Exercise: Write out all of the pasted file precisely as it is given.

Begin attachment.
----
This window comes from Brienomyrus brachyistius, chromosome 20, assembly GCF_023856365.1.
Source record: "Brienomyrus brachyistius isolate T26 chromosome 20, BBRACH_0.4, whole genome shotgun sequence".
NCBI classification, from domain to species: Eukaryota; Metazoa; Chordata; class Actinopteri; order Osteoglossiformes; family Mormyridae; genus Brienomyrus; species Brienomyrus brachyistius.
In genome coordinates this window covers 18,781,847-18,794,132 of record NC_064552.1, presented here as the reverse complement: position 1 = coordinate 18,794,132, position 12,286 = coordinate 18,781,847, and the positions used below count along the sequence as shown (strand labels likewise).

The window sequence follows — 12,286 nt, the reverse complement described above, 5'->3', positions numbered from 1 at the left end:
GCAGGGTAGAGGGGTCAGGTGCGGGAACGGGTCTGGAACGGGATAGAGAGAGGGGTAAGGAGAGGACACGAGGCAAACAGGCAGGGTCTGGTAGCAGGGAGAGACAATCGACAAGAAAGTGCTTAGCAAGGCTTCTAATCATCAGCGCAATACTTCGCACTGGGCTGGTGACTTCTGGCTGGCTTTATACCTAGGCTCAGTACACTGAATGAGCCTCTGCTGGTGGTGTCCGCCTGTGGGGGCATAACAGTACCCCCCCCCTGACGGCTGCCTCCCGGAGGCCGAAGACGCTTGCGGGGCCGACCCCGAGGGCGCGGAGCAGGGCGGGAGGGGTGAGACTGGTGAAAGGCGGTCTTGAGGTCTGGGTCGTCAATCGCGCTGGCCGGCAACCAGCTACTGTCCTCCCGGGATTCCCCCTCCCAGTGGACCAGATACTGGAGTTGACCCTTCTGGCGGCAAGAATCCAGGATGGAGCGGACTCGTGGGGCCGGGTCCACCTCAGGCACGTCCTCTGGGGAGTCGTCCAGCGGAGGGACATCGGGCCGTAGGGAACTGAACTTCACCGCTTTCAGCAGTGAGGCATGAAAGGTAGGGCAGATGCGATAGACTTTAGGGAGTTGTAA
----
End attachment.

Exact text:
This window comes from Brienomyrus brachyistius, chromosome 20, assembly GCF_023856365.1.
Source record: "Brienomyrus brachyistius isolate T26 chromosome 20, BBRACH_0.4, whole genome shotgun sequence".
NCBI classification, from domain to species: Eukaryota; Metazoa; Chordata; class Actinopteri; order Osteoglossiformes; family Mormyridae; genus Brienomyrus; species Brienomyrus brachyistius.
In genome coordinates this window covers 18,781,847-18,794,132 of record NC_064552.1, presented here as the reverse complement: position 1 = coordinate 18,794,132, position 12,286 = coordinate 18,781,847, and the positions used below count along the sequence as shown (strand labels likewise).

The window sequence follows — 12,286 nt, the reverse complement described above, 5'->3', positions numbered from 1 at the left end:
GCAGGGTAGAGGGGTCAGGTGCGGGAACGGGTCTGGAACGGGATAGAGAGAGGGGTAAGGAGAGGACACGAGGCAAACAGGCAGGGTCTGGTAGCAGGGAGAGACAATCGACAAGAAAGTGCTTAGCAAGGCTTCTAATCATCAGCGCAATACTTCGCACTGGGCTGGTGACTTCTGGCTGGCTTTATACCTAGGCTCAGTACACTGAATGAGCCTCTGCTGGTGGTGTCCGCCTGTGGGGGCATAACAGTACCCCCCCCCTGACGGCTGCCTCCCGGAGGCCGAAGACGCTTGCGGGGCCGACCCCGAGGGCGCGGAGCAGGGCGGGAGGGGTGAGACTGGTGAAAGGCGGTCTTGAGGTCTGGGTCGTCAATCGCGCTGGCCGGCAACCAGCTACTGTCCTCCCGGGATTCCCCCTCCCAGTGGACCAGATACTGGAGTTGACCCTTCTGGCGGCAAGAATCCAGGATGGAGCGGACTCGTGGGGCCGGGTCCACCTCAGGCACGTCCTCTGGGGAGTCGTCCAGCGGAGGGACATCGGGCCGTAGGGAACTGAACTTCACCGCTTTCAGCAGTGAGGCATGAAAGGTAGGGCAGATGCGATAGACTTTAGGGAGTTGTAA